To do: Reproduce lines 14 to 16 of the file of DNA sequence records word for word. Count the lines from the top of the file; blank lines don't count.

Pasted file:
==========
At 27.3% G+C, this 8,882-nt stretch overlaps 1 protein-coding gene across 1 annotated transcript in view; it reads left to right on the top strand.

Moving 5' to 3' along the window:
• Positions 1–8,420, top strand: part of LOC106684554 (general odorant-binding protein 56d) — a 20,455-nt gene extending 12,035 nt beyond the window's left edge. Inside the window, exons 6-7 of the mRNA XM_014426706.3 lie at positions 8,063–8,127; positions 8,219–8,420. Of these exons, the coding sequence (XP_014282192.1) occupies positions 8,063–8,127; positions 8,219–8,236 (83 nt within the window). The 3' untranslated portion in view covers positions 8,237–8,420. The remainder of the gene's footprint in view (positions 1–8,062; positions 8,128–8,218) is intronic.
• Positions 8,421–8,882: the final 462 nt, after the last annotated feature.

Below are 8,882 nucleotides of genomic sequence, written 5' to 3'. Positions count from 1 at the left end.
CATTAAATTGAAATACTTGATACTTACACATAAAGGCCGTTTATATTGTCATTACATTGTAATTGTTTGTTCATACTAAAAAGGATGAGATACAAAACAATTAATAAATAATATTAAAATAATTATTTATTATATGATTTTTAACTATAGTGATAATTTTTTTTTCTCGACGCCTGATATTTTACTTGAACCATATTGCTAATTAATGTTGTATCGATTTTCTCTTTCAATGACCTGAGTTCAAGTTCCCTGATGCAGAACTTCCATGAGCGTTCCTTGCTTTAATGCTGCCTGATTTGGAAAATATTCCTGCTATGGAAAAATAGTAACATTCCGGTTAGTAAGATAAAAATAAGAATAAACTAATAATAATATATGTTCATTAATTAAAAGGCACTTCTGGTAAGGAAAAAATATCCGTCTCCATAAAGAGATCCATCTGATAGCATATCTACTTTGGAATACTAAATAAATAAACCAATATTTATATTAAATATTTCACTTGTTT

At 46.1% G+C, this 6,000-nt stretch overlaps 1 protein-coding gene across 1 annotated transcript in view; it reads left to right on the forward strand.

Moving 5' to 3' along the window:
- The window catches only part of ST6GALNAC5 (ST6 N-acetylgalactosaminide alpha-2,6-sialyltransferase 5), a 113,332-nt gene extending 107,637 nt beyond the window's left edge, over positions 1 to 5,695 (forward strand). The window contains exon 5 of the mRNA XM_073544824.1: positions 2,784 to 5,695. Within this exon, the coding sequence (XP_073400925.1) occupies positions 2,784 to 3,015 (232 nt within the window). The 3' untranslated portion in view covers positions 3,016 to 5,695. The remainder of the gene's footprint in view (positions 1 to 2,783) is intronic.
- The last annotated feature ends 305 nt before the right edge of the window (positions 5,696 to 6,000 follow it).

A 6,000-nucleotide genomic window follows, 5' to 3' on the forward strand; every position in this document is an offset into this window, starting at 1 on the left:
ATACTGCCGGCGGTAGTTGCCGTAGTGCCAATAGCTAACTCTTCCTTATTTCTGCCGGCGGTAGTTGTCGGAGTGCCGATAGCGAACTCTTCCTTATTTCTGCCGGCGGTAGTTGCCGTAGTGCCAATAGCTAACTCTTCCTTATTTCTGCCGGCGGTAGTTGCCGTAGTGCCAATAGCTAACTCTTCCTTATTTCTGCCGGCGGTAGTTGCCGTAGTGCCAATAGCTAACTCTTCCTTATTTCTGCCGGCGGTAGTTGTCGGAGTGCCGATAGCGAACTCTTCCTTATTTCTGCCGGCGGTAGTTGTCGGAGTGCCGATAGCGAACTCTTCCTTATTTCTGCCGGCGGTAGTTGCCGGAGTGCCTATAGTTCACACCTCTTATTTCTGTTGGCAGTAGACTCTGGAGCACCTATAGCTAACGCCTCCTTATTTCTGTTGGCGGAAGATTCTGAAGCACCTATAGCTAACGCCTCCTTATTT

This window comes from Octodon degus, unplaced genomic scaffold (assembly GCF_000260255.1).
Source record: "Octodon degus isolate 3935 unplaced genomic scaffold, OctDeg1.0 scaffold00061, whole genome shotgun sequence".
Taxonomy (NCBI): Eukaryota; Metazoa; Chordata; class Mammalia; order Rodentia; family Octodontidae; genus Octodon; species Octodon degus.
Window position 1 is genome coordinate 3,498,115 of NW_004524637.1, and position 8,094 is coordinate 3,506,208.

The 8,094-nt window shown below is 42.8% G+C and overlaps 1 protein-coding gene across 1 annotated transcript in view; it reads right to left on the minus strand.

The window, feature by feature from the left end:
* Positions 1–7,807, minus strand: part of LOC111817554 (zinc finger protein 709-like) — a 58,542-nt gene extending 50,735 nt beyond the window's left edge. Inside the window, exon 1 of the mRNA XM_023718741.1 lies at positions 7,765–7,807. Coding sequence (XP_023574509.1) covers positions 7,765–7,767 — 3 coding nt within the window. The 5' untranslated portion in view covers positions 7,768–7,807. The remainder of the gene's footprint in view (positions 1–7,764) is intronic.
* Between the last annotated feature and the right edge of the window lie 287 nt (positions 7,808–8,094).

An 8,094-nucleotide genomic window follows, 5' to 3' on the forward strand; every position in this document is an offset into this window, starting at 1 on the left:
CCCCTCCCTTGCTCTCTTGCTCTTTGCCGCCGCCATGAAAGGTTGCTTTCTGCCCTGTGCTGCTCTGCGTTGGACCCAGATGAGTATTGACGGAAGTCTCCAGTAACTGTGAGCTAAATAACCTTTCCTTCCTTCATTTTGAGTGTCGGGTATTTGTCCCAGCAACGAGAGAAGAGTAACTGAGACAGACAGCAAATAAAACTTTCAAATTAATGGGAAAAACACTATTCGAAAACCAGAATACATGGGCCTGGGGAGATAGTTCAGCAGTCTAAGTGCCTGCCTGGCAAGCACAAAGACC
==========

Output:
Source record: "Octodon degus isolate 3935 unplaced genomic scaffold, OctDeg1.0 scaffold00061, whole genome shotgun sequence".
Taxonomy (NCBI): Eukaryota; Metazoa; Chordata; class Mammalia; order Rodentia; family Octodontidae; genus Octodon; species Octodon degus.
Window position 1 is genome coordinate 3,498,115 of NW_004524637.1, and position 8,094 is coordinate 3,506,208.